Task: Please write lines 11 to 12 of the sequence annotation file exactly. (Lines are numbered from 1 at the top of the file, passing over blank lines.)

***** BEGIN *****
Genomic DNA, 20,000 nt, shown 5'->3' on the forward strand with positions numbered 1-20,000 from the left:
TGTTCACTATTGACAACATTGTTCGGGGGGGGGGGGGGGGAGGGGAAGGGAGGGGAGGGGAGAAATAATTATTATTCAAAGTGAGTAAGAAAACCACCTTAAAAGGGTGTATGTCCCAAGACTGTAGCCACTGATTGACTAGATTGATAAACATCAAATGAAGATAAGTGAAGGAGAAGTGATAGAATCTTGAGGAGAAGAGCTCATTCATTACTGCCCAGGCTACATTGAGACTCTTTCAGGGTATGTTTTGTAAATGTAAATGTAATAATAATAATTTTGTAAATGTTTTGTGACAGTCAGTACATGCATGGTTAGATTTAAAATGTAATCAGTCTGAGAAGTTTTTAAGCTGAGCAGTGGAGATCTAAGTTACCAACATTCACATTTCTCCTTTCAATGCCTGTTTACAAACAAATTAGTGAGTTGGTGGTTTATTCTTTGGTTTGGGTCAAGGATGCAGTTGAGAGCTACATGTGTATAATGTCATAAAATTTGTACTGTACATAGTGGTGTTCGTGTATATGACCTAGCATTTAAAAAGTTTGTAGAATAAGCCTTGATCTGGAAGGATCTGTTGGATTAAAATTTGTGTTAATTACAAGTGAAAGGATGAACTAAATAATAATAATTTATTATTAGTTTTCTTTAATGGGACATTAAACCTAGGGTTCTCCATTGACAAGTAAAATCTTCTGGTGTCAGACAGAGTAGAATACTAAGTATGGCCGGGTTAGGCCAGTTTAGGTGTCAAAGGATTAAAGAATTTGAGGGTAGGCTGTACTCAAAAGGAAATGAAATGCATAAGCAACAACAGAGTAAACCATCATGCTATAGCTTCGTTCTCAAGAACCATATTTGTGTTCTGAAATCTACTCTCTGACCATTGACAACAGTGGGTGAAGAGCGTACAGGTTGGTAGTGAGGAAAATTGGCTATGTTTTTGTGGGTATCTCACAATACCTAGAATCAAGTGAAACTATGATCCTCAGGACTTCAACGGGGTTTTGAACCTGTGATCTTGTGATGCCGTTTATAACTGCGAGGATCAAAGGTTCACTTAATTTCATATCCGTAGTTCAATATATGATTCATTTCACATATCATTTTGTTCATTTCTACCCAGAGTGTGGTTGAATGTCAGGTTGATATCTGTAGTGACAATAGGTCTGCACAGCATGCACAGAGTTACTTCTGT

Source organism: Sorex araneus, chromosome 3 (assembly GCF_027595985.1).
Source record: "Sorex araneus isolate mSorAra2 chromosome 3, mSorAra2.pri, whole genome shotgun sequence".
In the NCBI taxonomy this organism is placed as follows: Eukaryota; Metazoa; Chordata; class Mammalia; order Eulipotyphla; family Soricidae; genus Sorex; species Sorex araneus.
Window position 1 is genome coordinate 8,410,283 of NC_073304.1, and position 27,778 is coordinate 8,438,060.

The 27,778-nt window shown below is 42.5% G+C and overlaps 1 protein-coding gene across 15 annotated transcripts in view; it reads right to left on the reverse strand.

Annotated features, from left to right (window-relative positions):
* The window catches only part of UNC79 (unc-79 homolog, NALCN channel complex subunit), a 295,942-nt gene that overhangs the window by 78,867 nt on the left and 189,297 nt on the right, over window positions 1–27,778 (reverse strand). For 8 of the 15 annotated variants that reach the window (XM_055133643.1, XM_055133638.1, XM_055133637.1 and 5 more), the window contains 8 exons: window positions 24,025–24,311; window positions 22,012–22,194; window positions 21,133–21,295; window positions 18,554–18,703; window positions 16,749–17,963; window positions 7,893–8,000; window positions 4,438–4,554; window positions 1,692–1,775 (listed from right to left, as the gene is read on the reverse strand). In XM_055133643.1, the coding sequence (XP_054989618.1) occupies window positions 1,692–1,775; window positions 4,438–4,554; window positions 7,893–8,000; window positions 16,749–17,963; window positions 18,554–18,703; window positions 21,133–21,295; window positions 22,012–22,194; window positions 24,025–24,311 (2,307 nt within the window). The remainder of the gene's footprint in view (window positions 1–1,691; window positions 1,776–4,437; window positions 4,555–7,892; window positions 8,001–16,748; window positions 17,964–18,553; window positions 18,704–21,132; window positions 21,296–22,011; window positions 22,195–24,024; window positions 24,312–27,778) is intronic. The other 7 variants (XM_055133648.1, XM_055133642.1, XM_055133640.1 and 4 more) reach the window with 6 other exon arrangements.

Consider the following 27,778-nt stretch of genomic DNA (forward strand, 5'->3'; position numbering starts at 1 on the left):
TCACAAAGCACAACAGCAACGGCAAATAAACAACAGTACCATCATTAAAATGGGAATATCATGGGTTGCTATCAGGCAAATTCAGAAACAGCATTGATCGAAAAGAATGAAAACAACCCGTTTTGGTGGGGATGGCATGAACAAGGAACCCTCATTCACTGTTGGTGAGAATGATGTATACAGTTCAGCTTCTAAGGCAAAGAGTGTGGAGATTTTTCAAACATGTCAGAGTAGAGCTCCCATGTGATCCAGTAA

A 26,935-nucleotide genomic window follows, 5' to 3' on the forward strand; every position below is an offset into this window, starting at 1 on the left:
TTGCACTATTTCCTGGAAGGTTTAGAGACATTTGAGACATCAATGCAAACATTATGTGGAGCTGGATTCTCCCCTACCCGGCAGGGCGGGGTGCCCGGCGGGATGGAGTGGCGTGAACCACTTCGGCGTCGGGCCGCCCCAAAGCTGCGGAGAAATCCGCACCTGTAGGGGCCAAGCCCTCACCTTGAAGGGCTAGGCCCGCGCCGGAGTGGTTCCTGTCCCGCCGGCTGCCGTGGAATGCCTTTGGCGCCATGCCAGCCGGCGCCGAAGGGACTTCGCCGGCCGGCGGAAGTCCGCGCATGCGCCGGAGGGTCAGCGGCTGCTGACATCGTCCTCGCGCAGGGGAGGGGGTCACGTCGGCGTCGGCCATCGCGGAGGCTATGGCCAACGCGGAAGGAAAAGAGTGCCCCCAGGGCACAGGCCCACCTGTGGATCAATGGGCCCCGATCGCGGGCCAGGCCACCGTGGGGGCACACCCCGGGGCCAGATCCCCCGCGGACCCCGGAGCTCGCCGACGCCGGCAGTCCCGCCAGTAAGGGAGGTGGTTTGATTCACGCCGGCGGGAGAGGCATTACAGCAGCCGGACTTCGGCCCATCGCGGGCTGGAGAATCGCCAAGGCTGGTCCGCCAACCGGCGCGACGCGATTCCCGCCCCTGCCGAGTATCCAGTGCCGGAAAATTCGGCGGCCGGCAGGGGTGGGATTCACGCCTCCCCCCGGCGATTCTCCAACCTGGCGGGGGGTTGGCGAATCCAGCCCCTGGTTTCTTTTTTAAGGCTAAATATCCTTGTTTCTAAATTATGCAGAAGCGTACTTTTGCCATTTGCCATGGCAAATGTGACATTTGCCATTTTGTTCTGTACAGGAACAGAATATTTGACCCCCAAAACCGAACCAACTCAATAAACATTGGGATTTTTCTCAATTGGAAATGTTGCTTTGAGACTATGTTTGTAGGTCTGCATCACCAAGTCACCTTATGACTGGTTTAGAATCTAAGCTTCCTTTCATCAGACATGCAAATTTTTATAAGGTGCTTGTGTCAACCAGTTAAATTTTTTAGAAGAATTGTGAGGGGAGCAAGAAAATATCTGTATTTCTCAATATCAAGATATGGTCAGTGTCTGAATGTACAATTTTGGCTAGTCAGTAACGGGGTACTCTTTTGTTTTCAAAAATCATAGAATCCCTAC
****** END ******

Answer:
TCACAAAGCACAACAGCAACGGCAAATAAACAACAGTACCATCATTAAAATGGGAATATCATGGGTTGCTATCAGGCAAATTCAGAAACAGCATTGATCGAAAAGAATGAAAACAACCCGTTTTGGTGGGGATGGCATGAACAAGGAACCCTCATTCACTGTTGGTGAGAATGATGTATACAGTTCAGCTTCTAAGGCAAAGAGTGTGGAGATTTTTCAAACATGTCAGAGTAGAGCTCCCATGTGATCCAGTAA

A 26,935-nucleotide genomic window follows, 5' to 3' on the forward strand; every position below is an offset into this window, starting at 1 on the left: